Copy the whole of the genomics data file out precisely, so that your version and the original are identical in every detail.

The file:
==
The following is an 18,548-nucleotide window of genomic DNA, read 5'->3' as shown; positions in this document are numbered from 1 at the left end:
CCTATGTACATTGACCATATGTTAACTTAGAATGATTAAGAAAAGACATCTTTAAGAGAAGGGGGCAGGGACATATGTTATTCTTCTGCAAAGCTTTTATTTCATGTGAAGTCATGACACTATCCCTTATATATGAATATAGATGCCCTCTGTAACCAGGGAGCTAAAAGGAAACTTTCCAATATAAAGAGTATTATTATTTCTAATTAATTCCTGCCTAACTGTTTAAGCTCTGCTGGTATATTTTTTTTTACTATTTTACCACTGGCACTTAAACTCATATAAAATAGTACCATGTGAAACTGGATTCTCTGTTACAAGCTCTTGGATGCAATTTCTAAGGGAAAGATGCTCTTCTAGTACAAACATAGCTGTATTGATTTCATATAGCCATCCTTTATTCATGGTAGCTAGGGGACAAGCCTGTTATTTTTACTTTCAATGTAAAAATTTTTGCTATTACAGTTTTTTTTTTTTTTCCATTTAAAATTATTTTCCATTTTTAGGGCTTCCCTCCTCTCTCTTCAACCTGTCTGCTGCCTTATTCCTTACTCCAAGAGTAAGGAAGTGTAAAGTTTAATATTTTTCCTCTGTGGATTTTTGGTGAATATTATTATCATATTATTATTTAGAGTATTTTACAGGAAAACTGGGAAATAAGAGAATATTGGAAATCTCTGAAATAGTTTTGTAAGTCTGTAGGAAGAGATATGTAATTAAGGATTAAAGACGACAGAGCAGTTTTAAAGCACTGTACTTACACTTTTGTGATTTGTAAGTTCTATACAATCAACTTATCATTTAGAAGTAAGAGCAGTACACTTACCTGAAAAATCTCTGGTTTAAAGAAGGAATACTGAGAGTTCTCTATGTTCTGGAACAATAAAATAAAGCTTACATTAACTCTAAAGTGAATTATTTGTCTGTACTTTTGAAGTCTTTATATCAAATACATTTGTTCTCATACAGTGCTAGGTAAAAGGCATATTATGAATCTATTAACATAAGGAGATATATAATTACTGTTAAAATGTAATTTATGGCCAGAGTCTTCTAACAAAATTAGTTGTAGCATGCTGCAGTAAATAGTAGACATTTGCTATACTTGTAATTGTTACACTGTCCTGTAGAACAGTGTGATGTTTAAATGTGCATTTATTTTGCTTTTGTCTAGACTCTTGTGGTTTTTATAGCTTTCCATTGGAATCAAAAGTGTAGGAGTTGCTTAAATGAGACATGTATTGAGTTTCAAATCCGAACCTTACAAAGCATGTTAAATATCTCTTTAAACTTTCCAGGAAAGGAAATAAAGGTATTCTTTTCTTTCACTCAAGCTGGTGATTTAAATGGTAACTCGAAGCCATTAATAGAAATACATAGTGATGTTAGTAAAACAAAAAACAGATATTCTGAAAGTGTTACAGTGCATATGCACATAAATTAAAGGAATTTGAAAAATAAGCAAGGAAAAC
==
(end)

The following is an 18,548-nucleotide window of genomic DNA, read 5'->3' as shown; positions in this document are numbered from 1 at the left end:
CCTATGTACATTGACCATATGTTAACTTAGAATGATTAAGAAAAGACATCTTTAAGAGAAGGGGGCAGGGACATATGTTATTCTTCTGCAAAGCTTTTATTTCATGTGAAGTCATGACACTATCCCTTATATATGAATATAGATGCCCTCTGTAACCAGGGAGCTAAAAGGAAACTTTCCAATATAAAGAGTATTATTATTTCTAATTAATTCCTGCCTAACTGTTTAAGCTCTGCTGGTATATTTTTTTTTACTATTTTACCACTGGCACTTAAACTCATATAAAATAGTACCATGTGAAACTGGATTCTCTGTTACAAGCTCTTGGATGCAATTTCTAAGGGAAAGATGCTCTTCTAGTACAAACATAGCTGTATTGATTTCATATAGCCATCCTTTATTCATGGTAGCTAGGGGACAAGCCTGTTATTTTTACTTTCAATGTAAAAATTTTTGCTATTACAGTTTTTTTTTTTTTTCCATTTAAAATTATTTTCCATTTTTAGGGCTTCCCTCCTCTCTCTTCAACCTGTCTGCTGCCTTATTCCTTACTCCAAGAGTAAGGAAGTGTAAAGTTTAATATTTTTCCTCTGTGGATTTTTGGTGAATATTATTATCATATTATTATTTAGAGTATTTTACAGGAAAACTGGGAAATAAGAGAATATTGGAAATCTCTGAAATAGTTTTGTAAGTCTGTAGGAAGAGATATGTAATTAAGGATTAAAGACGACAGAGCAGTTTTAAAGCACTGTACTTACACTTTTGTGATTTGTAAGTTCTATACAATCAACTTATCATTTAGAAGTAAGAGCAGTACACTTACCTGAAAAATCTCTGGTTTAAAGAAGGAATACTGAGAGTTCTCTATGTTCTGGAACAATAAAATAAAGCTTACATTAACTCTAAAGTGAATTATTTGTCTGTACTTTTGAAGTCTTTATATCAAATACATTTGTTCTCATACAGTGCTAGGTAAAAGGCATATTATGAATCTATTAACATAAGGAGATATATAATTACTGTTAAAATGTAATTTATGGCCAGAGTCTTCTAACAAAATTAGTTGTAGCATGCTGCAGTAAATAGTAGACATTTGCTATACTTGTAATTGTTACACTGTCCTGTAGAACAGTGTGATGTTTAAATGTGCATTTATTTTGCTTTTGTCTAGACTCTTGTGGTTTTTATAGCTTTCCATTGGAATCAAAAGTGTAGGAGTTGCTTAAATGAGACATGTATTGAGTTTCAAATCCGAACCTTACAAAGCATGTTAAATATCTCTTTAAACTTTCCAGGAAAGGAAATAAAGGTATTCTTTTCTTTCACTCAAGCTGGTGATTTAAATGGTAACTCGAAGCCATTAATAGAAATACATAGTGATGTTAGTAAAACAAAAAACAGATATTCTGAAAGTGTTACAGTGCATATGCACATAAATTAAAGGAATTTGAAAAATAAGCAAGGAAAAC